Every time I witnessed those slaps, I thought of the man who tortured me and was prepared to pull out my testicles. Would I have become accustomed to the pain and beating if I had let him? If so, then maybe I would not have needed to give them the Keshavjis’ name. But there I was, at fifteen, back on the streets, a pathetic beggar. I was weak, a boy without courage, who could not even stand up for Josephine. Or was I selfish? The last thing I needed was another problem added to my life—the pimp.
Knowing what he was capable of doing to me, I kept my distance and stayed in a lit area. He was ruthless and carried a knife, which I am sure he would not have hesitated to use. Josephine ignored me when he was around. Once in a while, she would glance at me. She knew I was watching her all the time, but not even once did we exchange a smile.
One night the pimp passed out on the street drunk, his big, muscular body lifeless. The night ladies and their customers dragged him to the back of the parking lot and dumped him by the trash. I was tempted to break a bottle of beer on his head. No one would have known. Then again, I had sinned enough, I had wronged enough. God had given me a second chance; there would not be a third, so I left the scene. Was I wrong to make such a decision? I regretted it at times, especially whenever I saw Josephine suffer. But then it also made me work harder to get out of the street life, which was the only way to save Josephine too.
Later that night, I knocked on Josephine’s door once her customer had left. I told her about the pimp getting dumped by the trash. She burst into hysterical laughter. What a change in her mood; I was not expecting such a reaction. I thought she might run to tend to him, out of fear or because she really did care for him, but instead she kept laughing. She was happy, happy to know that he had suffered. Then she let me in the room. That was the night Josephine and I became secret friends.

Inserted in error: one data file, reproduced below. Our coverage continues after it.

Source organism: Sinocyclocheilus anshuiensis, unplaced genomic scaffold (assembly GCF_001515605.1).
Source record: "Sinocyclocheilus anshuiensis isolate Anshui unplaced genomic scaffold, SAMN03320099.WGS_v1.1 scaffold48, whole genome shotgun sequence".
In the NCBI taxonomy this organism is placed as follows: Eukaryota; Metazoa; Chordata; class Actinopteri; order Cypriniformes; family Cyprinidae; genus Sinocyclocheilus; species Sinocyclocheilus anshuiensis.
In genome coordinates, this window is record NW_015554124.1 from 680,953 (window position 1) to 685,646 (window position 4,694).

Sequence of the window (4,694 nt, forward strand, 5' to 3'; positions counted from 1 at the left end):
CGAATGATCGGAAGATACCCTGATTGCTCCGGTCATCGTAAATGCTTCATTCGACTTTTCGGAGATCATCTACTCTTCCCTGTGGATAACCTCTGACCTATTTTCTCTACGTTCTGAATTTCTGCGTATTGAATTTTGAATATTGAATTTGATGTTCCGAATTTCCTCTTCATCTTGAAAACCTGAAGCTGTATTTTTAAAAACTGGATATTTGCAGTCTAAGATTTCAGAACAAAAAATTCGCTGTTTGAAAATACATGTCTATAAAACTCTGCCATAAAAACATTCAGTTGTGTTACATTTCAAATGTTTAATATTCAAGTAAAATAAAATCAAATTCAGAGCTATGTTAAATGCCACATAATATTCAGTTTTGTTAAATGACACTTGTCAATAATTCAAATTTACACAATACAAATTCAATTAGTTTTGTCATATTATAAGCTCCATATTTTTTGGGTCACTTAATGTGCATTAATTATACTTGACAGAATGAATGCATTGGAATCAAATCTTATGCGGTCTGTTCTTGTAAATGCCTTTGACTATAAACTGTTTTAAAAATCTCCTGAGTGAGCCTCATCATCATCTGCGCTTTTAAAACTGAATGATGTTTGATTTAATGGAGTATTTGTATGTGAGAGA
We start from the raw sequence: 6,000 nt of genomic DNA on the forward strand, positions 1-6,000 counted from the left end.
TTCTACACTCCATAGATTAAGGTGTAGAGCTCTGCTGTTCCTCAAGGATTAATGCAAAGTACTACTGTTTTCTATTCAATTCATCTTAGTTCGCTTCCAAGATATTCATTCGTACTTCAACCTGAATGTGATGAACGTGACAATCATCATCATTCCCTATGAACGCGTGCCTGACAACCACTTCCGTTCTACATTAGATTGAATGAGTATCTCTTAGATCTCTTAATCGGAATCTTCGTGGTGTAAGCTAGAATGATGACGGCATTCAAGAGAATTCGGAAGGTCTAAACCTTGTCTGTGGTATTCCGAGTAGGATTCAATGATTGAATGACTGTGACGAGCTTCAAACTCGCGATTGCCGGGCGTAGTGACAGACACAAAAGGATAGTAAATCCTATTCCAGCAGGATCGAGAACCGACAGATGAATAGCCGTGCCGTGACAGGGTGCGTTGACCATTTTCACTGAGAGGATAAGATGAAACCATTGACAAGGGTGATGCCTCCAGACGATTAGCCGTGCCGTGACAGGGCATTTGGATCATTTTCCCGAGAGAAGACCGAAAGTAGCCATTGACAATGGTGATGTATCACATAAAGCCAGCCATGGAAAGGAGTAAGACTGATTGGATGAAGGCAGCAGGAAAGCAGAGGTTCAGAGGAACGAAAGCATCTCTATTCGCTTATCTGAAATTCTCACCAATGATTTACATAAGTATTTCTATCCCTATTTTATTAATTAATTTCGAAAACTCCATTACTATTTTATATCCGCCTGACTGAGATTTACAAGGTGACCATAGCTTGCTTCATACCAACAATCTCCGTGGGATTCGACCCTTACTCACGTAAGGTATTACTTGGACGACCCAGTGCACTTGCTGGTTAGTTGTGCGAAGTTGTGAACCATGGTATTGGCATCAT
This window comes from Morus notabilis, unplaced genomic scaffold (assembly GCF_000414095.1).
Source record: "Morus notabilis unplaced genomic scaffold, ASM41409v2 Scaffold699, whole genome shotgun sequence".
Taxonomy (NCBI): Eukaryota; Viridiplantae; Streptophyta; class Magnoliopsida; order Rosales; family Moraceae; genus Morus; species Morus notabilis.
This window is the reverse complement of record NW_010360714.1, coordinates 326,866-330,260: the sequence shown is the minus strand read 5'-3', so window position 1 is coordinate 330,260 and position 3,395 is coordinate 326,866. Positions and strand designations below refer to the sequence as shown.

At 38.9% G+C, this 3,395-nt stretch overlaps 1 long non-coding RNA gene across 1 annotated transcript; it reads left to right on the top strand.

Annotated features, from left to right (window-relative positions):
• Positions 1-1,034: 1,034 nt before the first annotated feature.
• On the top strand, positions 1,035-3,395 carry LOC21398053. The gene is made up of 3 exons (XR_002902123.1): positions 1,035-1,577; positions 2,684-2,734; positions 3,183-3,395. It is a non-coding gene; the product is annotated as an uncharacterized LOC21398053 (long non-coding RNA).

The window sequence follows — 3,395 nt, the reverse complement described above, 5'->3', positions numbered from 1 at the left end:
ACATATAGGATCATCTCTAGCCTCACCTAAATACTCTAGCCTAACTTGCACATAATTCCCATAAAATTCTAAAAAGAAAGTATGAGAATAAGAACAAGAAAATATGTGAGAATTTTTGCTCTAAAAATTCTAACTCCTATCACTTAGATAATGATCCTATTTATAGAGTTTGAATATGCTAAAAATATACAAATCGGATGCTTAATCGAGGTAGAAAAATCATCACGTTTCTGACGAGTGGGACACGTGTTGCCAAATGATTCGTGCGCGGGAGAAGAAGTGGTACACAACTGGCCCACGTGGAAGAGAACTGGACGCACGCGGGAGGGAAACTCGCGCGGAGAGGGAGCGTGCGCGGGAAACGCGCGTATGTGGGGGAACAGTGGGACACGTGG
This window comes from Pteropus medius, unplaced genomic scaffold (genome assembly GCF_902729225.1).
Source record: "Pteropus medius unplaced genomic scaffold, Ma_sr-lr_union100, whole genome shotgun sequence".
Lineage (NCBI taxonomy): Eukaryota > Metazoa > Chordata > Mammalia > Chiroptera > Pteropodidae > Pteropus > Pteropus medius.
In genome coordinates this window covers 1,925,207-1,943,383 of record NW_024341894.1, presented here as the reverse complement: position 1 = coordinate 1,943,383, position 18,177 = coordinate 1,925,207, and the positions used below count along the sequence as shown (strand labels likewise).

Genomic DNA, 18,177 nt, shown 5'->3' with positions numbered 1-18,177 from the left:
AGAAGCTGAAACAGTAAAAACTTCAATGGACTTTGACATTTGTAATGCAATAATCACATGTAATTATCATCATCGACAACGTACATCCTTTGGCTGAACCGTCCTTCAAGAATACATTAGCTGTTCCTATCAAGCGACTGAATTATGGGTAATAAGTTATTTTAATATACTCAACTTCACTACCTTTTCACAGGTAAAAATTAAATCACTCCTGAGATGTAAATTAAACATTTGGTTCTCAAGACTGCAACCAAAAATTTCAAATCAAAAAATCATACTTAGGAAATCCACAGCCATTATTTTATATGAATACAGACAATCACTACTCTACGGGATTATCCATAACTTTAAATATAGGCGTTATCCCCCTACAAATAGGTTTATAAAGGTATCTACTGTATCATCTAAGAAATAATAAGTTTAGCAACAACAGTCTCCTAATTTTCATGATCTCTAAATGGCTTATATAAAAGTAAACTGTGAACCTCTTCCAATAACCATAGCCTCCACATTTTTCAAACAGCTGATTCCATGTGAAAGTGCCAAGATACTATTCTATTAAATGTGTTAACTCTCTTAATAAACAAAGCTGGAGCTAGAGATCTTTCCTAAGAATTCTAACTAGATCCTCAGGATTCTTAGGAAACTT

We spoke of Dada Zakiya. Josephine loved her, even though they had never met. “She is a goddess,” Josephine would say.
I told her about Samuel, how selfish he had always been and how I got myself into bad situations with him. “You are lucky,” she said. “At least he is gone. Look at me. I am still stuck with the devil.”
—The Beggar’s Dance available on Amazon—
Farida Somjee is an award-winning Canadian author and novelist. Her novel, The Beggar’s Dance, won the Whistler Independent Book Awards (2017) for best fiction. She was born in Mbeya, Tanzania, and grew up in the coastal city of Dar es Salaam. Many of her childhood memories resonate with her and come across in her writing. She moved to Canada in her late teens with twenty dollars in her pocket, a lot of dreams and God on her side. She lives in Vancouver, British Columbia.